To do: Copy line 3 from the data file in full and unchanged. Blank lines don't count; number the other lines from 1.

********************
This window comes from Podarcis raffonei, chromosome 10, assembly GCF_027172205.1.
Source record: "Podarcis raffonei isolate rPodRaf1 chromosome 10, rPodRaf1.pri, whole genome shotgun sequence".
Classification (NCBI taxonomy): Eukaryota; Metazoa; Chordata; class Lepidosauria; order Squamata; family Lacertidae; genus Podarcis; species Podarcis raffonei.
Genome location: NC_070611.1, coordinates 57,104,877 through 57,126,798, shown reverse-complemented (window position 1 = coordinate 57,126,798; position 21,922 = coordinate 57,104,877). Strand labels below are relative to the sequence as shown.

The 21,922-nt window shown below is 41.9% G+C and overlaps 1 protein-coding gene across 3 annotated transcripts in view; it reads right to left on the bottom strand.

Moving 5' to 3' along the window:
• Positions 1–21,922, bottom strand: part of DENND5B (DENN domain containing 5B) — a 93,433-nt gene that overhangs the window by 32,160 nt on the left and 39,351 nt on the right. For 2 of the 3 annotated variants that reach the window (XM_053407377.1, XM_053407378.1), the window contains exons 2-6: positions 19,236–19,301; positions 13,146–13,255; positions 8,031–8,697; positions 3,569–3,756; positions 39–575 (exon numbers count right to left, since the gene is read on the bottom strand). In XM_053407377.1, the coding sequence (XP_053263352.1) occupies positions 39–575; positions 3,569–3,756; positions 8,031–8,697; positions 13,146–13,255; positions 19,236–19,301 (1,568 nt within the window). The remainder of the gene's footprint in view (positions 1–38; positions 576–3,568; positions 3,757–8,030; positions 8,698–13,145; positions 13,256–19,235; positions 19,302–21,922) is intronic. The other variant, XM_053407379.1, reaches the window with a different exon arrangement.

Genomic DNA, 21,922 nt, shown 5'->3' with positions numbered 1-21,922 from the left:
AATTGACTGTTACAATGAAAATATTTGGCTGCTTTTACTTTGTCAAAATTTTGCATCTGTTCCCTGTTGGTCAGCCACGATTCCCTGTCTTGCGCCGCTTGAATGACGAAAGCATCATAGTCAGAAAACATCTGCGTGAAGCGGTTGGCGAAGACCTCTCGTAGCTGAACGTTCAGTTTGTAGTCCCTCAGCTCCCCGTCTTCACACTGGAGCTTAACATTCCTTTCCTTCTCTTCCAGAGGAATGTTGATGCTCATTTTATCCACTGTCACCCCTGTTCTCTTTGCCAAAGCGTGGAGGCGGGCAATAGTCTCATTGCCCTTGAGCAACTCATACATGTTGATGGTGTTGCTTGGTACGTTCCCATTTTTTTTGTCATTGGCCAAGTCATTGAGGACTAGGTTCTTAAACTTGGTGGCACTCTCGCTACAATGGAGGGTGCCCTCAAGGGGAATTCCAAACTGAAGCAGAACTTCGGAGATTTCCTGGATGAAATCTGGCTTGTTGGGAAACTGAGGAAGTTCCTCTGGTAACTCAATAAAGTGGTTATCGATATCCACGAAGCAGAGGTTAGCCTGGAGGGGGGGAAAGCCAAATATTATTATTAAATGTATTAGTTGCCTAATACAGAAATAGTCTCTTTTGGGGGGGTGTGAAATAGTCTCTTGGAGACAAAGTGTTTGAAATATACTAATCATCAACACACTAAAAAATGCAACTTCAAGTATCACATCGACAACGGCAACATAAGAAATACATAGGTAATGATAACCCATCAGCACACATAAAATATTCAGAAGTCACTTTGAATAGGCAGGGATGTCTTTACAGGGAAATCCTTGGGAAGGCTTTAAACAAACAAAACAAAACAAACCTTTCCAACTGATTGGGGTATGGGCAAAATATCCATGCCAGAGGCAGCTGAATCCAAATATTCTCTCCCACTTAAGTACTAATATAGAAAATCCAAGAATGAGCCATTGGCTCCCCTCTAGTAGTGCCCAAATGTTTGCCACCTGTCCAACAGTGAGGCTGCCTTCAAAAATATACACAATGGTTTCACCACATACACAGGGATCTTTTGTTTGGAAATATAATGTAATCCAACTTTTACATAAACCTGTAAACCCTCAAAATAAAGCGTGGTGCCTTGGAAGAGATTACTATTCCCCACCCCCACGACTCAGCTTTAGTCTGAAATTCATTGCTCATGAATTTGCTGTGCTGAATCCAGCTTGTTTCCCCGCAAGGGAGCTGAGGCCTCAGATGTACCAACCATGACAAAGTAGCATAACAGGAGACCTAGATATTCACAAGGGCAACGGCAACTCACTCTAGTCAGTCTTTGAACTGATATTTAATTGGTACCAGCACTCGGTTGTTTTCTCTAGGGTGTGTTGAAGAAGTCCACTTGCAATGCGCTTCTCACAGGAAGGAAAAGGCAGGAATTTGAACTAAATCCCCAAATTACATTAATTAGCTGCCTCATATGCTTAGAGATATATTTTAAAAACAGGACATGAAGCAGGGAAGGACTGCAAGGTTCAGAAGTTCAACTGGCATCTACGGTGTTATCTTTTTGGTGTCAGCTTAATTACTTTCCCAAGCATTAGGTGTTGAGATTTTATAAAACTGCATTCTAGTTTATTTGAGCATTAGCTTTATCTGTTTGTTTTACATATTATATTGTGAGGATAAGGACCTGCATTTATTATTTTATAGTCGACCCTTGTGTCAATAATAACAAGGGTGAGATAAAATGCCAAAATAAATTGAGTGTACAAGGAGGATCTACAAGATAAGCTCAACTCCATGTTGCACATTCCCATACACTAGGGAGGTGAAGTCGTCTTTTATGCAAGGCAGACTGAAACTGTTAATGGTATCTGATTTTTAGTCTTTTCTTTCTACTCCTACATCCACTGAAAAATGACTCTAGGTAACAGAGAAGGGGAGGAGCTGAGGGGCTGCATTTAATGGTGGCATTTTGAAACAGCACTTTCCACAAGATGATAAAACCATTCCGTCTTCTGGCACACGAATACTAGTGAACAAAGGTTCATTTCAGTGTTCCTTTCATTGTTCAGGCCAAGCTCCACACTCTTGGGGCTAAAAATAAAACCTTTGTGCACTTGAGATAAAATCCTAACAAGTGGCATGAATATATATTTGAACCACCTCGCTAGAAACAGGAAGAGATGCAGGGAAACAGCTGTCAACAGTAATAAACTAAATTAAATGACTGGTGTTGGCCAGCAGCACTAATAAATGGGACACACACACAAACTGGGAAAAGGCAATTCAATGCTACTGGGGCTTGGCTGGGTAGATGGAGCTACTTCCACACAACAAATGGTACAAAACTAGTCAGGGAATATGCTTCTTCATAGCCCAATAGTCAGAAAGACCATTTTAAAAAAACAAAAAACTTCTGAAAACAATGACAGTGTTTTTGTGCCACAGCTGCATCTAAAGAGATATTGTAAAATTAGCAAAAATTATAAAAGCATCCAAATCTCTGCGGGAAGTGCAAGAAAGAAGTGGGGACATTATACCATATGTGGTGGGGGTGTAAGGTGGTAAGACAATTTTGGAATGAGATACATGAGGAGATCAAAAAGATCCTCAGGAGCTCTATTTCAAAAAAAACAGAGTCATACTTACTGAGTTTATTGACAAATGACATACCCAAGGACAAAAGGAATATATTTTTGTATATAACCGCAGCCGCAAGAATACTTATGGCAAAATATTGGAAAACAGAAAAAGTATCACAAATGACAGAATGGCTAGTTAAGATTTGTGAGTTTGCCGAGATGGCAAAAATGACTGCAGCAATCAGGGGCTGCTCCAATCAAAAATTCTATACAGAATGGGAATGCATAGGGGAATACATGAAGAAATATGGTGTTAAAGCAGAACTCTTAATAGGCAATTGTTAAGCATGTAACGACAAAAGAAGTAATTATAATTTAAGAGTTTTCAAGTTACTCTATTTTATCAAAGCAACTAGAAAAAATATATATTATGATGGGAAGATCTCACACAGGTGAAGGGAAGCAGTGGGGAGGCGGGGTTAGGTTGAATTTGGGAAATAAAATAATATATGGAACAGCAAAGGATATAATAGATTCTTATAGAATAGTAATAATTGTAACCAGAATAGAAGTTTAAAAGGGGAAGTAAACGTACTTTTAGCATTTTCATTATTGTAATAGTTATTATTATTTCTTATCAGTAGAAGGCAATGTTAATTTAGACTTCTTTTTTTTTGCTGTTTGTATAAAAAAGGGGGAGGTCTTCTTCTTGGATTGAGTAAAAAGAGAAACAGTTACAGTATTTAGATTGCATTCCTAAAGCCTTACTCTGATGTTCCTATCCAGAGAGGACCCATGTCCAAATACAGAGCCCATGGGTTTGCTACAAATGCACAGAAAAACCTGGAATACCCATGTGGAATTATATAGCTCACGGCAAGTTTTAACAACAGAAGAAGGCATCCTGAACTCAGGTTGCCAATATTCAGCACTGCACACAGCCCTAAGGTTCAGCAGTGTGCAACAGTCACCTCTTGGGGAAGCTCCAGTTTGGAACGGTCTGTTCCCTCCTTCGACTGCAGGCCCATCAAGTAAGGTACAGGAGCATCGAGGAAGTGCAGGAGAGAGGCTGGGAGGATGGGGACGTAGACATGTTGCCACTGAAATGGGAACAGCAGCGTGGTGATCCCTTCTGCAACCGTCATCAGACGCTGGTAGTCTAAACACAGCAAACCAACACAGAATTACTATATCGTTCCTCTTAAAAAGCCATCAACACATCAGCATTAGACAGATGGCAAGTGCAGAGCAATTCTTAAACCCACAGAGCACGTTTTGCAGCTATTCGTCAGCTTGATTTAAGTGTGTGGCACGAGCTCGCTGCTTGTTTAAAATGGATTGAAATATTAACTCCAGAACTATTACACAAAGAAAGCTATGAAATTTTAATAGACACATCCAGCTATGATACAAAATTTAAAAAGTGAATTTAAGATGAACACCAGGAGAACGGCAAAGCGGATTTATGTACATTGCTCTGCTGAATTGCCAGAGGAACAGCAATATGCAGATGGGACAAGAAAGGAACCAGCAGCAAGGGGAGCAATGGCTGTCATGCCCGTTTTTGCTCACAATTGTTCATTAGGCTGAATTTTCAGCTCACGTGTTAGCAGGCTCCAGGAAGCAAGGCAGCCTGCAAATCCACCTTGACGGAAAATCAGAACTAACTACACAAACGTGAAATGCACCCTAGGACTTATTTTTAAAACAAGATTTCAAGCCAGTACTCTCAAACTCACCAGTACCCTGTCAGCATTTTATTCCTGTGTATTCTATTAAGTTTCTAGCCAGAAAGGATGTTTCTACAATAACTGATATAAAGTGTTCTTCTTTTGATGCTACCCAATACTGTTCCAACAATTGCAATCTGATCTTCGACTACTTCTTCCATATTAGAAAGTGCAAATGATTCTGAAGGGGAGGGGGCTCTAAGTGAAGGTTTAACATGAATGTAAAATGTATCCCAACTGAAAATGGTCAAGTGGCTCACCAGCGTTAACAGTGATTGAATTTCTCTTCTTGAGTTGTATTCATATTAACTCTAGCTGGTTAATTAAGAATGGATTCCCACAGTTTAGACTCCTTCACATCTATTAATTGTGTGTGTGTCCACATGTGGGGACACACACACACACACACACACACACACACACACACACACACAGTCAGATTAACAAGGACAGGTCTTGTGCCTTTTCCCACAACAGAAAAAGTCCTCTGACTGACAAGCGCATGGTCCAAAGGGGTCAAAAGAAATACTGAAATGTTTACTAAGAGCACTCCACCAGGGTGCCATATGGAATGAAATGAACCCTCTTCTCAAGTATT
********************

Classification (NCBI taxonomy): Eukaryota; Metazoa; Chordata; class Lepidosauria; order Squamata; family Lacertidae; genus Podarcis; species Podarcis raffonei.